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Selenium Wait Methods (Chapter 4)

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In this 4th Selenium article, we will look at the Wait Method category. Wait Methods are a group of methods that pause execution between statements. Typically, Selenium executes statements fast which can lead to errors. Two common errors occur when executing the next statement:

  1. Before fully loading the page and
  2. Before an element is visible

In addition, wait complications also cause problems with our Test Scripts. A wait complication is an outside component that interferes with automation such as Networks, JavaScript Engine Performance, Machine Performance, Server Performance, and Server Location.

In some cases, Thread.sleep is implemented to resolve common errors and wait complications. However, it’s not reliable for wait complications and can slow down our test. As a result, Thread.sleep is not recommended for production code.

All Selenium Wait Methods are dynamic. Therefore, they will wait before executing the next statement or wait for the maximum time. Contrarily, Thread.sleep is not dynamic so it won’t execute the next statement if the statement is ready to be executed. It will wait for the entire assigned time because it’s a sleep method.

By the end of this article, you will read about pageLoadTimeOut, implicitWait, Explicit Wait, and FluentWait. Note: FluentWait is deprecated and setScriptTimeout is another wait method which sets the amount of time for an asynchronous script to finish. Code from this article is located on GitHub https://github.com/RexJonesII/TestProject-TestNG

Tutorial Chapters

  1. Browser Methods (Chapter 1)
  2. WebElement Methods (Chapter 2)
  3. Navigation Methods (Chapter 3)
  4. You’re here → Wait Methods (Chapter 4)
  5. Switch Methods (Chapter 5) – Coming Soon
    • Switch Methods for Frames
    • Switch Methods for Alerts
    • Switch Methods for Windows

Page Load Timeout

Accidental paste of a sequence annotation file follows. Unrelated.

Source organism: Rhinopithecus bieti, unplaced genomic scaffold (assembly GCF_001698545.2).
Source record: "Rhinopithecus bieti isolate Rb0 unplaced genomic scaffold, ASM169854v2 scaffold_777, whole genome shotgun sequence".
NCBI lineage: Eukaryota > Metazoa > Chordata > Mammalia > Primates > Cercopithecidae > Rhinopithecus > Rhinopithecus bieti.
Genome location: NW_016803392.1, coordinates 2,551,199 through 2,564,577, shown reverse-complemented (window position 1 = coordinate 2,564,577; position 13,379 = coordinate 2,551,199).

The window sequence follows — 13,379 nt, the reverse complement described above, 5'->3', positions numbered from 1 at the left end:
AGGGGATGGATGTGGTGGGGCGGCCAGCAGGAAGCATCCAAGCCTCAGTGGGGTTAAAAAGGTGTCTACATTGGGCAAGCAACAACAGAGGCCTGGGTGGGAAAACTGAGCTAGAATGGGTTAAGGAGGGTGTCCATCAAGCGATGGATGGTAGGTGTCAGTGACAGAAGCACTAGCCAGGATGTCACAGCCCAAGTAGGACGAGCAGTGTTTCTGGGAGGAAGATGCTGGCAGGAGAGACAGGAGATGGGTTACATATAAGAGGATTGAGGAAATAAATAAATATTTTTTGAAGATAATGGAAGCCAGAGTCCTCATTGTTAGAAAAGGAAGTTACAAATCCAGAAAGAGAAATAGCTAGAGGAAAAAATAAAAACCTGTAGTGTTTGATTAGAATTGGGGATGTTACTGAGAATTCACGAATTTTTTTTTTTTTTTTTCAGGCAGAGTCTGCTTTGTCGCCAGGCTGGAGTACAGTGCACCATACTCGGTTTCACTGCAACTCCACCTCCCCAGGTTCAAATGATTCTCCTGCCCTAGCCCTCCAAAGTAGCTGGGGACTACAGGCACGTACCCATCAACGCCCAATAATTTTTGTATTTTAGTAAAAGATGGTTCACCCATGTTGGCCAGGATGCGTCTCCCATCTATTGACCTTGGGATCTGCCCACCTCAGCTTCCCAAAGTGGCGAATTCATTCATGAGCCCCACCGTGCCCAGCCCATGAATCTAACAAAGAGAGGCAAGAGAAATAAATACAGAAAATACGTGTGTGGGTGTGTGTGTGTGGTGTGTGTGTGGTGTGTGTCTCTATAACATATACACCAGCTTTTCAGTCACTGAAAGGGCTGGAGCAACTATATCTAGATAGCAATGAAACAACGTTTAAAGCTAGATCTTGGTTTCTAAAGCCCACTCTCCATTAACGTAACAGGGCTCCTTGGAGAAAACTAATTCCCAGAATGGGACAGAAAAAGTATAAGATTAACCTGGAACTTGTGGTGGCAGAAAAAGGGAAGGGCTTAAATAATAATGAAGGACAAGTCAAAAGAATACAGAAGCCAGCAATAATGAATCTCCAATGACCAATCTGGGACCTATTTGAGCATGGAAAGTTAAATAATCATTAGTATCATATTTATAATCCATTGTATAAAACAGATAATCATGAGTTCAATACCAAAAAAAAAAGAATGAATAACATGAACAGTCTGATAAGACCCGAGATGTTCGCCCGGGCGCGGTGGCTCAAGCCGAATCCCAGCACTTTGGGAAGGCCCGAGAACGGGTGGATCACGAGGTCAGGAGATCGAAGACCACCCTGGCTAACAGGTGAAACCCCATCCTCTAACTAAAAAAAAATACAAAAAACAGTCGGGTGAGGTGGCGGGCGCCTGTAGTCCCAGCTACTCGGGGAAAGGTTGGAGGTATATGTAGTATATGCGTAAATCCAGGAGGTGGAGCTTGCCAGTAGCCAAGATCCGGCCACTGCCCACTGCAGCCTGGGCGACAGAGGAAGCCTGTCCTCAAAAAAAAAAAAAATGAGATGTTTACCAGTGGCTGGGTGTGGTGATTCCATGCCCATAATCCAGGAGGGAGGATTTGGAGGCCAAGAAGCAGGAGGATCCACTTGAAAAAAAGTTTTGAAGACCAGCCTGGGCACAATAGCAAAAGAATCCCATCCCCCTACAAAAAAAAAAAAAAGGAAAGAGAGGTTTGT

Page Load Timeout is responsible for setting the wait time for a page to load. It’s 1 of 3 built-in Selenium Wait Methods. The other 2 built-in wait methods are implicitlyWait and setScriptTimeout. Page Load Timeout returns a Timeouts interface and has 2 parameters:

  1. Time – timeout value
  2. Unit – time unit such as milliseconds, seconds, etc.

The following statement dynamically waits 5 seconds to load TestProject’s Home Page:

@Test
  public void loadTestProjectHomePage () {
    driver.manage().timeouts().pageLoadTimeout(5, TimeUnit.SECONDS);
    driver.get("https://testproject.io/");
  }

The syntax begins with driver.manage().timeouts():

  • driver – is an object for the WebDriver interface
  • manage – returns an Options interface
  • timeouts – returns the interface for managing driver timeouts

We see pageLoadTimeout() with parameters 5 as the timeout value and SECONDS as the TimeUnit. If the page took longer than 5 seconds to load then the Test Script would have Failed with a TimeoutException.

Implicit Wait

Implicit Wait determines the amount of time a driver should wait for an element. If a program has multiple elements with a driver instance then Selenium waits for each element. Selenium will only wait if the element is not immediately present. Respectively, the implicilyWait() method waits for all instances of a driver.

TestProject’s Sign In page is a good example to demonstrate Implicit Wait and Explicit Wait. Before the page is visible, a spinning TestProject icon indicates the page will soon load. The following shows a screenshot of the spinning icon and incomplete code to click the Forgot Password link:

TestProject Spinning Icon

@Test
  public void demoImplicitWait () {
    driver.get("https://testproject.io/");
    driver.findElement(By.id("menu-item-901")).click();
    driver.findElement(By.id("tp-forgot-password")).click();
  }

The Test Script failed to click the Forgot Password link due to a NoSuchElementException. Selenium executed the statements so fast and tried to click the link before loading the page. Notice the code does not contain a Selenium Wait Method. Here’s a screenshot of the Sign In page including the Forgot Password link and the NoSuchElementException.